Starting a business is risky, but there are ways in which you can minimize your risk. For example, consider testing the waters by starting your business on a part-time basis. If you currently have a full-time position, you may be able to get started by working on your business during your own time—for most people, that’s evenings and weekends. But there are a few key things to be mindful of if you decide to moonlight with your own business.
First, don’t do the kind of work that would conflict or compete with your current employer unless you have fully disclosed it and obtained your boss’s permission; otherwise, it could be grounds for immediate termination. On the other hand, there are examples of how an employer helped an employee build his or her own business. This may be the case if there are projects too small for your current employer, and are something your new business could handle on the side. Your employer might refer those opportunities to you, giving you the chance to build a customer base.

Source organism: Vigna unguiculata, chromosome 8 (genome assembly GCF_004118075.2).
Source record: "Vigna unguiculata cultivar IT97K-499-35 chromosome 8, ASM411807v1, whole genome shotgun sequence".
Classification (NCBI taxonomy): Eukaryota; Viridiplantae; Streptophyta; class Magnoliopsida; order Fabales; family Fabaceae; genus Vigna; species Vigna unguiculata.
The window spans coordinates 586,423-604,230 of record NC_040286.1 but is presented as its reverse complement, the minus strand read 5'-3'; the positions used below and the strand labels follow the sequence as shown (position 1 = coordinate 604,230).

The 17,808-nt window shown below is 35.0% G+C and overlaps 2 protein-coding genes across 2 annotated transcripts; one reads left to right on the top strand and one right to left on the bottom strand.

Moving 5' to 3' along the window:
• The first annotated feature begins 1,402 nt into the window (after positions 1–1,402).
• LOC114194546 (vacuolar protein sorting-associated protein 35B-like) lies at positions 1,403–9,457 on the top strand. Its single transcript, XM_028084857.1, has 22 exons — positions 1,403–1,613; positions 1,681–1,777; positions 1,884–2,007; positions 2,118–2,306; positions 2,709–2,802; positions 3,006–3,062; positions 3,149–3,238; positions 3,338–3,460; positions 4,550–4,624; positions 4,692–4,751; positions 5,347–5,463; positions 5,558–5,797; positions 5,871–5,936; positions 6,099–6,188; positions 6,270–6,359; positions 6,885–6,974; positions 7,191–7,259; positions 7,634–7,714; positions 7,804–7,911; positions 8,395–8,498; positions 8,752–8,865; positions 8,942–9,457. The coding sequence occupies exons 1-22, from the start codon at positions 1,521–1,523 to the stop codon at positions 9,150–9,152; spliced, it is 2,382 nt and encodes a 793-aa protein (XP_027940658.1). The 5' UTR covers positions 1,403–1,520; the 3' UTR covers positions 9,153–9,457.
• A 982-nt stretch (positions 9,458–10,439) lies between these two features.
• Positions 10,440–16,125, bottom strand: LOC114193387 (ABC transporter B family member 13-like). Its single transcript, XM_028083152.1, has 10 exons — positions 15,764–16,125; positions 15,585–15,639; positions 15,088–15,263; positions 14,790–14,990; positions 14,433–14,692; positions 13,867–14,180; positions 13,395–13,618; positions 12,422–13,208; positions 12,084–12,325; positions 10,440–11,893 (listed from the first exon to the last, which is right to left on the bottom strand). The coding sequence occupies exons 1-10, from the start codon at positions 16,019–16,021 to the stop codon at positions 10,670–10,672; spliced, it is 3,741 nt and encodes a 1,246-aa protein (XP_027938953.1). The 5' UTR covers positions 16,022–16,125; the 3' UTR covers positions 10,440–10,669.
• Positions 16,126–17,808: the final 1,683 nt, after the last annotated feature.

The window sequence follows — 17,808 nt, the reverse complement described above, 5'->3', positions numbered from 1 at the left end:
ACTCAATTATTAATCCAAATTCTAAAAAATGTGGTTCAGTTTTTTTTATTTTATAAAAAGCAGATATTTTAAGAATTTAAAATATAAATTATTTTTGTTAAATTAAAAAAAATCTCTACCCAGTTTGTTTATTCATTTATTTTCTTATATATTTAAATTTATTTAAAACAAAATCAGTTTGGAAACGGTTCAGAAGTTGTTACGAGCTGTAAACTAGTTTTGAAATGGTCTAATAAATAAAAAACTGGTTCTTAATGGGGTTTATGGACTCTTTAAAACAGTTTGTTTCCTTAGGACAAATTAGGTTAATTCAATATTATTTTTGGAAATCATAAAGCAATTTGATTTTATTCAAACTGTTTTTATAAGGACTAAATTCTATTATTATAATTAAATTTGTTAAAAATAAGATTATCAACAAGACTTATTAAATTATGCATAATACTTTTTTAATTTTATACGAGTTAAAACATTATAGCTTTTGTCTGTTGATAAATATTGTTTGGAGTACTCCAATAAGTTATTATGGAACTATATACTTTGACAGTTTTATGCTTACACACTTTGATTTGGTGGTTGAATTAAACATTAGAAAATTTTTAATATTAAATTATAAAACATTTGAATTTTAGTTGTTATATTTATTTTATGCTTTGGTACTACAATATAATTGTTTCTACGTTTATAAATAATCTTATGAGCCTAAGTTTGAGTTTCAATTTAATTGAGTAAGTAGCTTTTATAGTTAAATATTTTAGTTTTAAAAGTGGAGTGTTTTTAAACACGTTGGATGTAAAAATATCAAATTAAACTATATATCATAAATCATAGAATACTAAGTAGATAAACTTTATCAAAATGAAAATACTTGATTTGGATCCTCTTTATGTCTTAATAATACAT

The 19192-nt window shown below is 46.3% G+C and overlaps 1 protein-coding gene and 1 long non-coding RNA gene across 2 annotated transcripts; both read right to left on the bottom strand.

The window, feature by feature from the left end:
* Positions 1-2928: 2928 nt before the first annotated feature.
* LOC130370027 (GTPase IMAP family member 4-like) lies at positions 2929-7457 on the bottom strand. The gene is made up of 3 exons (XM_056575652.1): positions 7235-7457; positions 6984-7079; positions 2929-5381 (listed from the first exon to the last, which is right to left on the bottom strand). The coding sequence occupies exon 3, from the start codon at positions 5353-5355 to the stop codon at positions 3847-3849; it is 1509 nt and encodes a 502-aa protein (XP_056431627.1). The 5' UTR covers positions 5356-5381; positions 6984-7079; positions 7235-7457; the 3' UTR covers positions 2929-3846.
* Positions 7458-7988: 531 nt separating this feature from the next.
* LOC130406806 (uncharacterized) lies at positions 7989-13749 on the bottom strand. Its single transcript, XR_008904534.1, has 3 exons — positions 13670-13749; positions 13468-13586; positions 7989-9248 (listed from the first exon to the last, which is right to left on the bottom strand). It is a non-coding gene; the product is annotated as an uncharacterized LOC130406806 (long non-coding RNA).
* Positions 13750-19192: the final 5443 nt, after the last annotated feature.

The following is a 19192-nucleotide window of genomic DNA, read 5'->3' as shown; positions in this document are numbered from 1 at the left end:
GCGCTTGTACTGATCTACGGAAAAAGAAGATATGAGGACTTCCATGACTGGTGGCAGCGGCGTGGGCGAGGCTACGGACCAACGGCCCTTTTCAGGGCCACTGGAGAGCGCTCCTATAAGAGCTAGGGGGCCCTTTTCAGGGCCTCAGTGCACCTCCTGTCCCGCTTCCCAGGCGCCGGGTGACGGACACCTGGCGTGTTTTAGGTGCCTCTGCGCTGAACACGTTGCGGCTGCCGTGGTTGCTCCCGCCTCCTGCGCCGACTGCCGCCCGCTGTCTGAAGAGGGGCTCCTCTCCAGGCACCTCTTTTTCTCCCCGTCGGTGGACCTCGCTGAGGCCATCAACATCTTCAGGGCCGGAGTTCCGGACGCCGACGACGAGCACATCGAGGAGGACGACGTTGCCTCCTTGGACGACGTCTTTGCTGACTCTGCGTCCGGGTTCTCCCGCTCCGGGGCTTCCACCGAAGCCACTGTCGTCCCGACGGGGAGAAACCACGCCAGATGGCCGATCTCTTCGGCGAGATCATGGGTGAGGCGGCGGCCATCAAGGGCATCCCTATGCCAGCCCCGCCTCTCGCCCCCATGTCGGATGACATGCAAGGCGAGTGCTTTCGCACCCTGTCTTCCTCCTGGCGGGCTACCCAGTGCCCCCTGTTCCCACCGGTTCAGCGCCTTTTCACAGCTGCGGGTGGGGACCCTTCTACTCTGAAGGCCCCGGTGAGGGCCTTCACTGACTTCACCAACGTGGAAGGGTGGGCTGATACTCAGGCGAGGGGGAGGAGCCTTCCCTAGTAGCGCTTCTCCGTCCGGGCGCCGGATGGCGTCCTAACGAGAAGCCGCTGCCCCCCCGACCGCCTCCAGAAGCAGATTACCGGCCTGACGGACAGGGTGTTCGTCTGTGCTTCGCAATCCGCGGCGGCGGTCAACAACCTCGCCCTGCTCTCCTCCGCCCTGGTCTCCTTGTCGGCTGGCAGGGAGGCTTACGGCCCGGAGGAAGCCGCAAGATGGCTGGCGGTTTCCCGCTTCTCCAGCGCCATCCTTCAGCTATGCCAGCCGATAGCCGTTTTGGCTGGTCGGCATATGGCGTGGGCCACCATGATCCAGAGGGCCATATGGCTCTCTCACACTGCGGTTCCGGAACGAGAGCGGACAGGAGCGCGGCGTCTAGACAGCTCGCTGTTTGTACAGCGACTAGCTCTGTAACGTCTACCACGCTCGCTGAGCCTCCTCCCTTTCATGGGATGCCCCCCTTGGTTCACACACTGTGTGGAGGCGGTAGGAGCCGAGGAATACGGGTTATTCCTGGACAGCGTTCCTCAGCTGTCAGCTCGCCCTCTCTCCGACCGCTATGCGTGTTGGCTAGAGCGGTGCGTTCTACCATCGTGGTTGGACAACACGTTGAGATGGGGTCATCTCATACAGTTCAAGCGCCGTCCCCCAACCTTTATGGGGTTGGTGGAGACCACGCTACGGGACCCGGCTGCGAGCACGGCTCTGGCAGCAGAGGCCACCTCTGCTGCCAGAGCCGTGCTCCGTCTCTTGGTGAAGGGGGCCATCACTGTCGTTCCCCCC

Second, don’t let your part-time business interfere with the work you are doing for your current employer. Remember, whenever you are “at work” you are obligated to focus on only those tasks that benefit your employer. Stealing a little time from your employer to work on your own part-time business is just that—stealing. That, too, can be grounds for termination.
Keep in mind that while this venture may be a part-time business for you, your customers or clients are going to expect your full attention and professional results. So, don’t set expectations that you can’t deliver or take on more than you can handle. That’s an easy way to get a bad reputation for your business, which can be difficult to overcome if you decide to make your business a full-time venture.
Manage your part-time business just like a “real” business—because it is. Set up a bookkeeping system so you can keep your business income and expenses separate from your personal records. Make sure you have the appropriate permits and licenses. Create professional-looking marketing materials and a website.
You may find, as many people do, that your part-time business will grow and flourish, and bring you to a decision point: whether to stay with your current employer, keeping your business small enough to manage, or to take the big step and quit your job to focus on the growth of your business. At this point, at least you’ll know whether or not you enjoy the challenge of running a business on your own, which should guide you in making the right choice.